Japan quake death toll climbs
The enormity of the human toll from Japan’s worst earthquake in recorded history pressed persistently into the consciousness of the island nation’s rattled citizens as rescue workers extracted thousands more bodies from the coastal wastelands that were once thriving communities.
More than 1,000 bodies washed ashore Monday in Miyagi prefecture, the northeastern area hardest hit by the magnitude 8.9 quake that struck offshore on Friday and the devastating tsunami it triggered. Search-and-rescue crews, now finding few survivors among the waterlogged debris, extracted about 2,000 corpses on the fourth day of the disaster that Prime Minister Naoto Kan has proclaimed Japan’s greatest national tragedy since World War II.
Confronted with an escalating threat from three reactors at a nuclear power plant damaged by the earthquake, Kan’s government turned to the International Atomic Energy Agency with an appeal for “expert missions” to help avert major releases of radioactivity.
“The reactor vessels have held and radioactive release is limited,” Yukiya Amano, director general of the United Nations’ nuclear agency, said in a statement from its Vienna headquarters.
But the Kyodo News Agency reported that fuel rods at the damaged plant’s No. 2 reactor had been fully exposed after its cooling system malfunctioned, suggesting that its core had begun to melt from the overheating.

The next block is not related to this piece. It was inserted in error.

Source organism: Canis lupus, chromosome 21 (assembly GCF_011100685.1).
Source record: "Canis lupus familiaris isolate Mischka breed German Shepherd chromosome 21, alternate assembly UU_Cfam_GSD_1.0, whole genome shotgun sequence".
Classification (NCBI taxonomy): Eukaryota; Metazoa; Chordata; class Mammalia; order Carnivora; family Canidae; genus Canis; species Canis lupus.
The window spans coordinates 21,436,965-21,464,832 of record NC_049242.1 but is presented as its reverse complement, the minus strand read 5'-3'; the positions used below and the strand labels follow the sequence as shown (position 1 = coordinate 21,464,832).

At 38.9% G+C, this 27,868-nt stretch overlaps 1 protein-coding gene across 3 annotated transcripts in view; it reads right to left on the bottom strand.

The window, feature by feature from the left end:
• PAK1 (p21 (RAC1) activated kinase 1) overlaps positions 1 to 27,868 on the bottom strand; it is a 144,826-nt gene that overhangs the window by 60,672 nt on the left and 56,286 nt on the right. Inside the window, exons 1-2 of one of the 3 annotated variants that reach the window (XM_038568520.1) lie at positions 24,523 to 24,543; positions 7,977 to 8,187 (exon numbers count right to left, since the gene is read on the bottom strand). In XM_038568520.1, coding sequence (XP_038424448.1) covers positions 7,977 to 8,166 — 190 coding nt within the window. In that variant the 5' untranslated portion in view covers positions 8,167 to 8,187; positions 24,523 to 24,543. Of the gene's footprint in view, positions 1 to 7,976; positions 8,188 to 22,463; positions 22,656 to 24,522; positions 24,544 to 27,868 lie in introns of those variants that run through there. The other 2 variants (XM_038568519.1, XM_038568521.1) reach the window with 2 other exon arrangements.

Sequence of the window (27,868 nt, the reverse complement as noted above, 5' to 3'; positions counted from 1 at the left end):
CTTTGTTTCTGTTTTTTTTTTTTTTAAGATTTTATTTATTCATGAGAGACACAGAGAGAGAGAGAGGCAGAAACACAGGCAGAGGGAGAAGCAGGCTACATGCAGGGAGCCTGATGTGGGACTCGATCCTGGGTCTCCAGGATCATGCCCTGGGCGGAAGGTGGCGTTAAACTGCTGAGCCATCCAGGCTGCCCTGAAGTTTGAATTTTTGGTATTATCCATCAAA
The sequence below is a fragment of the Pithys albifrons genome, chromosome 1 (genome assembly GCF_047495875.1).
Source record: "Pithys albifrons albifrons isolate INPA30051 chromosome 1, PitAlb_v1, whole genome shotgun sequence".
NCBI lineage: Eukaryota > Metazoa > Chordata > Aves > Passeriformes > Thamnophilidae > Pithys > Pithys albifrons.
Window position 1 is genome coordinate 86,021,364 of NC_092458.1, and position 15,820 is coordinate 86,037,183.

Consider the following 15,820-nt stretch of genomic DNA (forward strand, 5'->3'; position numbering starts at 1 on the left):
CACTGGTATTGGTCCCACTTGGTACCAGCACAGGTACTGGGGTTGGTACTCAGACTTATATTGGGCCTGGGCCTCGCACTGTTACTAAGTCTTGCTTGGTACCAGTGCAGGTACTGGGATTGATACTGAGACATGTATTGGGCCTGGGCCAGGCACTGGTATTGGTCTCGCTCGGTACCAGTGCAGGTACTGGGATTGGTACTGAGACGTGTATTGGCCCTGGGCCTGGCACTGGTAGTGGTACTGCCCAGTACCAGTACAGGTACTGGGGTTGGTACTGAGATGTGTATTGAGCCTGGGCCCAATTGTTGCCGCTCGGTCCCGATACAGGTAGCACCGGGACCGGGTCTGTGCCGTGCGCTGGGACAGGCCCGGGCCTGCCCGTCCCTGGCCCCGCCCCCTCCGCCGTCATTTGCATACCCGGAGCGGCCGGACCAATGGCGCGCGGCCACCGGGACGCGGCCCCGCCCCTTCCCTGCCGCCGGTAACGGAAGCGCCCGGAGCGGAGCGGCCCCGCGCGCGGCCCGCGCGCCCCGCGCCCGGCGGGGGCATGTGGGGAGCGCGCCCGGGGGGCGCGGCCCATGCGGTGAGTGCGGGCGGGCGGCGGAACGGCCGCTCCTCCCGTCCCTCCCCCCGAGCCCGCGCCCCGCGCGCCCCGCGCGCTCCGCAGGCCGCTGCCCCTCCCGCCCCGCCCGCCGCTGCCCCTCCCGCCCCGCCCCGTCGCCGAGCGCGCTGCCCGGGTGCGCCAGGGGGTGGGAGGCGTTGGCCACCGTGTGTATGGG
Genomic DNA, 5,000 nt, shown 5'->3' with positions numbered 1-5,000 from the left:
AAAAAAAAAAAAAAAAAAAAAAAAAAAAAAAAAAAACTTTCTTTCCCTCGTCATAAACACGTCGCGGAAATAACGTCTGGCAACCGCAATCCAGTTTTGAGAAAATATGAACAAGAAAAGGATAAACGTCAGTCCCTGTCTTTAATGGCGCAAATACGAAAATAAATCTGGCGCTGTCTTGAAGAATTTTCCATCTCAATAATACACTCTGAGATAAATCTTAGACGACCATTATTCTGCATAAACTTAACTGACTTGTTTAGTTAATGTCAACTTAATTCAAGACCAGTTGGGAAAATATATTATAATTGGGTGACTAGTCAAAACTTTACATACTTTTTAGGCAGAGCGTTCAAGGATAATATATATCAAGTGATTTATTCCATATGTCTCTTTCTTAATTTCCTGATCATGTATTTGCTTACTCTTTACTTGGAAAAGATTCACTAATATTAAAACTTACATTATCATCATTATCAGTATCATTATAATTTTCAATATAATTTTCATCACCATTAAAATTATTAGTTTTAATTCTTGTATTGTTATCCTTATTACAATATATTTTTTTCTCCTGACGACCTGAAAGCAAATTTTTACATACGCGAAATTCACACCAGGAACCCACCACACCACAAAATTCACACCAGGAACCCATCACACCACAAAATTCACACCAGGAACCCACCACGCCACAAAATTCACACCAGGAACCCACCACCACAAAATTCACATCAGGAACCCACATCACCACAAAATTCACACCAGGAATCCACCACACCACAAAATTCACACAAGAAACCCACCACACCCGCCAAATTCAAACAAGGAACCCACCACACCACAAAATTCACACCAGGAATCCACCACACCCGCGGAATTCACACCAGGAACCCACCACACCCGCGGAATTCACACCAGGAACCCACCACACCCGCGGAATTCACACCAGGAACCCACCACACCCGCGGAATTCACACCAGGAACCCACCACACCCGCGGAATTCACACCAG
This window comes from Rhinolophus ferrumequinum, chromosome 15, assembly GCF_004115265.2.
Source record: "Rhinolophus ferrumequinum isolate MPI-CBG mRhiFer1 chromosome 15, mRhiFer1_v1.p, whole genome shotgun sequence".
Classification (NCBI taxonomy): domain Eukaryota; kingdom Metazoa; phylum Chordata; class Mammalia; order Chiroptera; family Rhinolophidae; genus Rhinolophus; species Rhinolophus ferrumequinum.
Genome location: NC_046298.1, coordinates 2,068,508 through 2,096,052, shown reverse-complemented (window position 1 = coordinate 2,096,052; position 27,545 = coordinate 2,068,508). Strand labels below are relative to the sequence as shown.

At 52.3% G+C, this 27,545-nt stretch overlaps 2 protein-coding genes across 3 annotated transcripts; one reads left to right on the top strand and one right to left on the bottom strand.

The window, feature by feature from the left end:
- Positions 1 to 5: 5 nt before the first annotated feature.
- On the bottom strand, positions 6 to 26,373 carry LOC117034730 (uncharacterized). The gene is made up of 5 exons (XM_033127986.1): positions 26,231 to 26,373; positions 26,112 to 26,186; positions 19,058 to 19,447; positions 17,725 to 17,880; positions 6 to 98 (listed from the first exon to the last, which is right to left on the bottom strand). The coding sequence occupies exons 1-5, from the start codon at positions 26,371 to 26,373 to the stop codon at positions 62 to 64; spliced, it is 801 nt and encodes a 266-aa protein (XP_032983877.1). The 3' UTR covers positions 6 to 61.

A hydrogen explosion early Monday in the No. 3 reactor housing was thought to have disrupted the power to the seawater pump helping to cool the No. 2 reactor, causing the temporary core exposure blamed for doubling radiation levels outside the power complex. Japanese authorities continued to insist, however, that there was little risk to the public or environment.
“We have no evidence of harmful radiation exposure,” said Cabinet official Noriyuki Shikata.
The fate of tens of thousands of residents of the worst-hit areas remained unknown, authorities reported, stirring fears that the death toll, still officially under 2,000, would greatly exceed the 10,000 predicted over the weekend.
In the town of Minamisanriku alone, more than 10,000 people -- about half the population -- remained unaccounted for on the fourth day after the devastating quake and tsunami, Kyodo reported.
Emergency shelters housing more than 550,000 displaced by the disasters were running short of food, water and fuel, and the Japan Meteorological Agency warned that snow forecast for the northeastern areas beginning Wednesday was likely to worsen the plight of the evacuees.